Heather Wolpert-Gawron

Lessons Students Can Learn From Mick Fanning vs. The Great White Shark

By on July 27, 2015

What’s with shark videos? First it was the uniqueness of Left Shark in the Katy Perry halftime show. From him we learned to dance to your own groove, even in front of millions of people

And now we have the mighty Mick Fanning whose video of him punching down a great white shark has gone viral in the best of ways. His has quickly become a household name, and what he did puts him high on the superhero-o-meter, as far as I’m concerned.

But what can students learn from this bizarre moment? Because it was caught on film, it makes it a particularly rich resource for visually teaching the following concepts:


Let’s break it down:

1. First of all, the mere fact that he’s a professional surfer is a teachable moment that can begin conversations about Persistence, Dedication, and Finding one’s passions. He had to practice for years to get to the level in which he competes. Here’s a video of his Semifinal run during the J-Bay Open event as evidence of his surfing ability.

2. Now in the start of the shark attack video, you see brief glimpses of the shark, and using science, students can probably predict the approximate size of the creature based on the distance between the dorsal fin, the presumed tail fin, and the shadow in the water:

Screen Shot 2015-07-26 at 10.00.17 AM


3. It’s at this point that Fanning turns and takes care of the problem himself. He gets pulled off the board and hits the shark in the back. “Fanning’s still swimming in his own right,” towards the beach and “is still in the water,” declares the event’s announcers. It’s important to mention to students that when tackling their own issues in the classroom and in the world beyond, it will be up to them to ultimately fight off their own demons, fight their own battles, and help themselves to solve their own problems first before seeking help from others. Bottom line: Mick Fanning had to beat back the shark independently or he would not have survived. He pulled from a strength he most likely didn’t know he had, at a time when he least expected it and hadn’t planned for. Problems will not wait until you are ready to tackle them. You have to pull your solutions from yourself when you are sometimes least ready for them.

Screen Shot 2015-07-26 at 10.03.45 AM

4. And that’s when his peers and friends bolt to action. For while he fought off the shark single-handedly, Mick couldn’t get himself to safety without the help of others. And it wasn’t just the life guards coming to his aide; fellow competitor Julian Wilson was also rushing to his rescue as Fanning was pulled under: As Fanning reported to Surfer Magazine about Wilson’s involvement in the event: “I was yelling at Julian to get away but he was coming towards me to help. What a legend. Then I was just readying myself for it to come at me again so I turned around, hoping I could at least see it coming. And then before I knew it the boat was there and I was safe.” (We won’t mention for the sake of the lesson that recent news reports that the photographer was left behind while Mick was rescued. Yikes.)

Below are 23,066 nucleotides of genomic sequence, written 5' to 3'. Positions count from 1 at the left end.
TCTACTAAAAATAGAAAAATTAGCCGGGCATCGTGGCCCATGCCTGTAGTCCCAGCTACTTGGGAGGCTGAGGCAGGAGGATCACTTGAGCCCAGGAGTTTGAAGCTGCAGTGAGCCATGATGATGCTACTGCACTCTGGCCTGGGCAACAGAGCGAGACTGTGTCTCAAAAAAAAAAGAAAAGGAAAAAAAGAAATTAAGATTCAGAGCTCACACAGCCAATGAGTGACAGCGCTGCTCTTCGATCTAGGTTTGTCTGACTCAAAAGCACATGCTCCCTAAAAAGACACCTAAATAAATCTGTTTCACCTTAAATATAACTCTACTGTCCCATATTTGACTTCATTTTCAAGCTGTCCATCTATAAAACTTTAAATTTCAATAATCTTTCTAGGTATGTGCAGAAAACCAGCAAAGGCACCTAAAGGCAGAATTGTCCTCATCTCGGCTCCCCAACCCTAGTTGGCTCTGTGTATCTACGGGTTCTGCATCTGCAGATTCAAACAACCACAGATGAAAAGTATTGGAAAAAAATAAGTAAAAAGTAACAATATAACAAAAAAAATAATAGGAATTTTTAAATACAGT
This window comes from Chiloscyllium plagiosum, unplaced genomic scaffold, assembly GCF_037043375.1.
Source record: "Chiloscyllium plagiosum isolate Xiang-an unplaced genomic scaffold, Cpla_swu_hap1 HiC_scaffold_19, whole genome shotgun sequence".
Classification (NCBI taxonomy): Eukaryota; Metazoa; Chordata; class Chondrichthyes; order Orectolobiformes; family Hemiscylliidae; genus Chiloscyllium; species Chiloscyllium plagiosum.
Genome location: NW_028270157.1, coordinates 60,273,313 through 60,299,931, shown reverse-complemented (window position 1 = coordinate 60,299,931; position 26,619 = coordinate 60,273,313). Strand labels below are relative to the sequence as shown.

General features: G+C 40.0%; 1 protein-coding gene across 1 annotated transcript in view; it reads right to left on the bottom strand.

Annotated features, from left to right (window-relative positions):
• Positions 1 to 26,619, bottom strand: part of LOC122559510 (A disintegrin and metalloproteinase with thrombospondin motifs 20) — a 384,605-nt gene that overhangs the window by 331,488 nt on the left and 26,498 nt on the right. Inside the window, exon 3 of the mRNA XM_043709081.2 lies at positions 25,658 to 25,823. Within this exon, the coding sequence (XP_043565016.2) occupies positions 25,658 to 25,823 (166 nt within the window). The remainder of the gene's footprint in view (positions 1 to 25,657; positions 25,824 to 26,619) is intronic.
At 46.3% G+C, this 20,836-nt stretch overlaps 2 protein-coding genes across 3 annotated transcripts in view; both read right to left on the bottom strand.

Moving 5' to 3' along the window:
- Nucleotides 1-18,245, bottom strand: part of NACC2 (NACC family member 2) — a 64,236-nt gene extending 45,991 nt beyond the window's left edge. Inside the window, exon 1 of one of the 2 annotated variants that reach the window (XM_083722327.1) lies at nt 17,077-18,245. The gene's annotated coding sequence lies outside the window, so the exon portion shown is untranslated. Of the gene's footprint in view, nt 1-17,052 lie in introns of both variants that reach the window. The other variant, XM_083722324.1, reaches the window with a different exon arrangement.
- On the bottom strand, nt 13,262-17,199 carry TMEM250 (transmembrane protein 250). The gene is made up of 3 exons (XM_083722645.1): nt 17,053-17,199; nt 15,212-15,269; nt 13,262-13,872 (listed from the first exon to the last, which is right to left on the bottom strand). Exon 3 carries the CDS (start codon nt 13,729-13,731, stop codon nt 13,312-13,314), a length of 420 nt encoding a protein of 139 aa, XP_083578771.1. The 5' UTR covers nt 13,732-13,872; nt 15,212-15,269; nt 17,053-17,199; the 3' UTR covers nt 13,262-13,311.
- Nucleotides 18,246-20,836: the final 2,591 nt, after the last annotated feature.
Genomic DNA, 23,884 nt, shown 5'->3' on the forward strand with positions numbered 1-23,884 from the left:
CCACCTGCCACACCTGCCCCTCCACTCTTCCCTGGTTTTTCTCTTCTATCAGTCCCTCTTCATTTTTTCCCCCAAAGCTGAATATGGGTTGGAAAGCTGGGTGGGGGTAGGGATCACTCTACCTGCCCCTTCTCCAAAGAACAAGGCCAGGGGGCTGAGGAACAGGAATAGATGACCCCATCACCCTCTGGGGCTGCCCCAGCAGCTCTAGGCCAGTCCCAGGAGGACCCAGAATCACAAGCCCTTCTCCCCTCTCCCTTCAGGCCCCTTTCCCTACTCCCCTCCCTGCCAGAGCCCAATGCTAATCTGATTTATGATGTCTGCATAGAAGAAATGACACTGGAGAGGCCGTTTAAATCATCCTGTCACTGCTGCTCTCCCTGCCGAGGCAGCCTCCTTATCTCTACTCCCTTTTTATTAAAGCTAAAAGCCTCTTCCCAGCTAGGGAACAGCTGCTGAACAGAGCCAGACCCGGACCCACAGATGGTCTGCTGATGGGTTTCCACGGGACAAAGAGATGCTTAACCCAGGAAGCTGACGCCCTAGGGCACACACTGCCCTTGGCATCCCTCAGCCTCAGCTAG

Screen Shot 2015-07-26 at 10.07.32 AM

5. Finally, the end of the story is about Brotherhood and Sportsmanship itself. For while this event was in its final heat between Fanning and fellow star surfer Julian Wilson, the event was called off and both athletes split the prize. In his message following the attack, Fanning called Wilson “a warrior.”

image courtesy the WSL (World Surf League)

image courtesy the WSL (World Surf League)

From here, you can talk about other athletes who have made heroically humane choices over competitively inspired ones. Here’s a link to a Sydney Morning Herald article that lists a number of possible moments in sport history.

6. As follow up, you can have students create memes from the event that can focus on different kinds of moments and points of view. Will their meme be from the point of view of the shark like this one? Or will their meme be about heroism and Fanning’s amazing act like this one? Use free tools like Memegenerator.net to have students hone in on a particular concept and use meme generation to help teach getting to the gist of that concept.

7. Update: Here’s a great video that was done by 60 Minutes Australia in which Mick Fanning still stands by his respect for great white sharks.  Should we begin to cull and hunt them?  No, he says.  “We are in their domain.” http://www.surfermag.com/videos/mick-fanning-on-60-minutes/#7O7xmsrKJHZ4FeKD.97

There’s much students can learn about the events going on around them in the world beyond school. Use what’s in the news and what’s become pop culture to teach the kids anything from core content to character traits.

Share Button